Sell Your Soul: An Argument Against Art For Art’s Sake By: Zach Weinberg

There are people in this world that will tell you, “you are not fat”, or “you are not ugly”. They will say, “you are beautiful on the inside, and anyone who does not see that by choosing to only look at the surface is missing out.” They may even call it a blessing in the long run, because those whose judgement of others is skin deep can only provide a love that is equally shallow.

And so there you stand. Alone. Unchanged.

Waiting… either for the world to adapt into a place where your characteristics are deemed favorable, or for someone unique who both loves you for exactly who you are and possesses the qualities you need to be in a fulfilling relationship.

This is a dilemma that plagues both lovers and artists, whose characteristics fall outside of societal norms. And while the P.C. police might come charging at my digital doorstep to burn a cross on the lawn of my social media accounts, I will just say it: you are the problem, not us.

The reality is, we are not under any obligation to like you. It is not on us to look past the surface and find your redeeming qualities. It is a nice thing if someone chooses to do that, and maybe they will be surprised every once in a while. But to do it all the time would be both exhausting and disappointing. And so we set standards. We look for specific things we like, and we go from there with the people who live up to them.

Think about it like this: You apply for a job. You are completely inexperienced in that field. You never graduated high school. Your resume was a photo of a hand-written piece of paper. In the end, you do not even get an interview…. Who is to blame? Do you rant online about how society should stop judging potential employees by shallow things like college degrees, grades, work experience, or presentation? No, you do not. You sit back - expectedly disappointed - while others who put in the time to make themselves desirable get the consideration they deserve.

For musicians, the music is your face value. Are you going to make the kind of music that you want to make? Or are you going to make the kind of music that people want to hear right now? You may think that forging your own path - irrespective of current musical trends - means to take some sort of artistic high road. But you are wrong, and 99.99% of you will fail if that is the choice you make.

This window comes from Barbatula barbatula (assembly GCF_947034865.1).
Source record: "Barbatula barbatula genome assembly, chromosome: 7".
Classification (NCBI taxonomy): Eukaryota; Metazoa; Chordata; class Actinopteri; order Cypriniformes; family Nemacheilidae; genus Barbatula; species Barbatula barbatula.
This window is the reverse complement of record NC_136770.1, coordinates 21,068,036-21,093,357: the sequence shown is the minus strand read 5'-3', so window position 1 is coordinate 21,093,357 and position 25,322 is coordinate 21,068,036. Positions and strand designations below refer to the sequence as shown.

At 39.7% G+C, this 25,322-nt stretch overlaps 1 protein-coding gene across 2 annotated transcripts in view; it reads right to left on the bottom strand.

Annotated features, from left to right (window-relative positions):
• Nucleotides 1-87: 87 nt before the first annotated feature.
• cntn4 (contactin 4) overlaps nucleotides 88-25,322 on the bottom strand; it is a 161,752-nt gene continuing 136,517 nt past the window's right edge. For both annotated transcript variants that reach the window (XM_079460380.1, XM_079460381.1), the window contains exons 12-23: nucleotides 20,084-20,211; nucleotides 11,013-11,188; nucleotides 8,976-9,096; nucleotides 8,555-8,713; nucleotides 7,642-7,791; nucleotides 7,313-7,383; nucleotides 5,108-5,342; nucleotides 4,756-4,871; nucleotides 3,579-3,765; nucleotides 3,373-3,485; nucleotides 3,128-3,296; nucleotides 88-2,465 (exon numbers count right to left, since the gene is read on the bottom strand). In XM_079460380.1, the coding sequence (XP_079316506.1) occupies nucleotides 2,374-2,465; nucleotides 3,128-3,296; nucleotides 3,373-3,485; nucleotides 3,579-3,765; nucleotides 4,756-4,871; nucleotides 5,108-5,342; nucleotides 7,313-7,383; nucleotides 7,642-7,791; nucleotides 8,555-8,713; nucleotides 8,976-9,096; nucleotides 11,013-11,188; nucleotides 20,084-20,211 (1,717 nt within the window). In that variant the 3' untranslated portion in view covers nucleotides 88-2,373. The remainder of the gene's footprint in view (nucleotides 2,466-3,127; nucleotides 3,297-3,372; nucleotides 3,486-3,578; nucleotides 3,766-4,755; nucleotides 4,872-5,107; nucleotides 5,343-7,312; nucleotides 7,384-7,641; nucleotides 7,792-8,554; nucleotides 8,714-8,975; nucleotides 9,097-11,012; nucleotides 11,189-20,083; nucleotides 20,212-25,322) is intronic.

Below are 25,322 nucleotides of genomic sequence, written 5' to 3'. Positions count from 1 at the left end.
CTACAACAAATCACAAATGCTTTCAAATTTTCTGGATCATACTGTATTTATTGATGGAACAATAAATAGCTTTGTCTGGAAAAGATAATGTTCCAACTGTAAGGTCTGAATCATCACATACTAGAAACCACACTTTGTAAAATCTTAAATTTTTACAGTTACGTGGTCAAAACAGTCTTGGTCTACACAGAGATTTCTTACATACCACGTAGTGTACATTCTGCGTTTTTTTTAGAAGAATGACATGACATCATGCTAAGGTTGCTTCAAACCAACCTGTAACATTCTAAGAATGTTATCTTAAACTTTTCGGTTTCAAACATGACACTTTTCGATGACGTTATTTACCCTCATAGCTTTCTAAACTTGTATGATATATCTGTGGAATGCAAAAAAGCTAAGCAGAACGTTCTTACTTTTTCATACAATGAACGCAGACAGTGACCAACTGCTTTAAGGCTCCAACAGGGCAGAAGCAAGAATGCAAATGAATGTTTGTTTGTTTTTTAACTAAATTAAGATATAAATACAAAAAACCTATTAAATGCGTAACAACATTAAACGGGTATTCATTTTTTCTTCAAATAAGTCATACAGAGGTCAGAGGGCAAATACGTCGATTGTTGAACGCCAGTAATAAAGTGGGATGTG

Failure is of course subjective. Some people are happy to have a handful of fans that follow them to the ends of the earth. And if that is you, by all means hop in your solar-powered clown car and enjoy the ride. But if the purpose of art is to share your perspective and change that of others, inarguably you will do so on a much larger scale if you adapt that perspective into the landscape of what is currently popular.

Some people call it selling out. Those people are losers. They are either too dumb to realize this truth, or are making excuses because they know they do not have the talent to create something familiar yet unique enough for people to pay attention to. But when you really look at all the “greats” of rock and roll history, that is exactly what they did.

In 1962, Bob Dylan launched his career with a contemporary folk album. It was a form of music that started in the 30s, became a GRAMMY category in 1959, and enjoyed the peak of its popularity in the late fifties and early sixties. It was the music of his time. He simply put his spin on it. And then that music became his music, and he took it where he wanted it to go.

So did The Beatles. So did Jimi Hendrix. So did Led Zeppelin. So did Bob Marley. So did Michael Jackson. So did NWA. So does Beyoncé.

But even in the musically-open-minded era of the 60s, I don’t think anyone would have paid attention to Nirvana if Bleach was released during the summer of love. Nor do I think anyone would pay attention to Nevermind if it was put out by some unknown band today.

Art, and especially great art, does not exist in a vacuum. It exists in a mirror, and is a reflection of the popular culture of its time. Now, that reflection may come to shine a light towards an entirely new path. But to do that, it must first draw from the existing light source, and then be strategically angled to carry it in a new direction.

Today’s music audience is that existing light source. Find them, put yourself in a position to attract them, and then pivot to take them where you want to go. Otherwise you are just wasting everyone’s time - stumbling around trying to find your way in the darkness.

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